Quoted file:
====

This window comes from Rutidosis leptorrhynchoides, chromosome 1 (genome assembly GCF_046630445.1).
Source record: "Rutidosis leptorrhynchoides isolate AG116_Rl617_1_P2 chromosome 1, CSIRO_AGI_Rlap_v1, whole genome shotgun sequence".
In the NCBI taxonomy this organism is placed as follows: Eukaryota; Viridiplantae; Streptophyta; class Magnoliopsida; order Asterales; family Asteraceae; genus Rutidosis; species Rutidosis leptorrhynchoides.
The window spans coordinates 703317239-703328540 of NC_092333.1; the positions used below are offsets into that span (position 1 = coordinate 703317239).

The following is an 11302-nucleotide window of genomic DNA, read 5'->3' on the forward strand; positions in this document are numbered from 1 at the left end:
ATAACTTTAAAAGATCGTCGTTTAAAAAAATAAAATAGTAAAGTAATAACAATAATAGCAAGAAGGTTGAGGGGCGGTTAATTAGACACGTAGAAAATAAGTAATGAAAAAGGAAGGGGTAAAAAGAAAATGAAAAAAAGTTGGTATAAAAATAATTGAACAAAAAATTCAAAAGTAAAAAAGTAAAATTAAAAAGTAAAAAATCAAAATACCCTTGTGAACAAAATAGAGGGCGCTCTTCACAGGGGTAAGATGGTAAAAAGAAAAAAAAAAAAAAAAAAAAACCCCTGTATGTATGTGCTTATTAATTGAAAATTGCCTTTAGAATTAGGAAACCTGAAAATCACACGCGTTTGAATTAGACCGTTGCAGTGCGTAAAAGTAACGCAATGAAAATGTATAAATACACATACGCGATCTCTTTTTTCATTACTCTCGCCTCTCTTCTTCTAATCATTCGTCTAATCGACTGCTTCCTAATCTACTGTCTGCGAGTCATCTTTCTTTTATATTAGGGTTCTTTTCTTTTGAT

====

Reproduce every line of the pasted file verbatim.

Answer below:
This window comes from Rutidosis leptorrhynchoides, chromosome 1 (genome assembly GCF_046630445.1).
Source record: "Rutidosis leptorrhynchoides isolate AG116_Rl617_1_P2 chromosome 1, CSIRO_AGI_Rlap_v1, whole genome shotgun sequence".
In the NCBI taxonomy this organism is placed as follows: Eukaryota; Viridiplantae; Streptophyta; class Magnoliopsida; order Asterales; family Asteraceae; genus Rutidosis; species Rutidosis leptorrhynchoides.
The window spans coordinates 703317239-703328540 of NC_092333.1; the positions used below are offsets into that span (position 1 = coordinate 703317239).

The following is an 11302-nucleotide window of genomic DNA, read 5'->3' on the forward strand; positions in this document are numbered from 1 at the left end:
ATAACTTTAAAAGATCGTCGTTTAAAAAAATAAAATAGTAAAGTAATAACAATAATAGCAAGAAGGTTGAGGGGCGGTTAATTAGACACGTAGAAAATAAGTAATGAAAAAGGAAGGGGTAAAAAGAAAATGAAAAAAAGTTGGTATAAAAATAATTGAACAAAAAATTCAAAAGTAAAAAAGTAAAATTAAAAAGTAAAAAATCAAAATACCCTTGTGAACAAAATAGAGGGCGCTCTTCACAGGGGTAAGATGGTAAAAAGAAAAAAAAAAAAAAAAAAAAACCCCTGTATGTATGTGCTTATTAATTGAAAATTGCCTTTAGAATTAGGAAACCTGAAAATCACACGCGTTTGAATTAGACCGTTGCAGTGCGTAAAAGTAACGCAATGAAAATGTATAAATACACATACGCGATCTCTTTTTTCATTACTCTCGCCTCTCTTCTTCTAATCATTCGTCTAATCGACTGCTTCCTAATCTACTGTCTGCGAGTCATCTTTCTTTTATATTAGGGTTCTTTTCTTTTGAT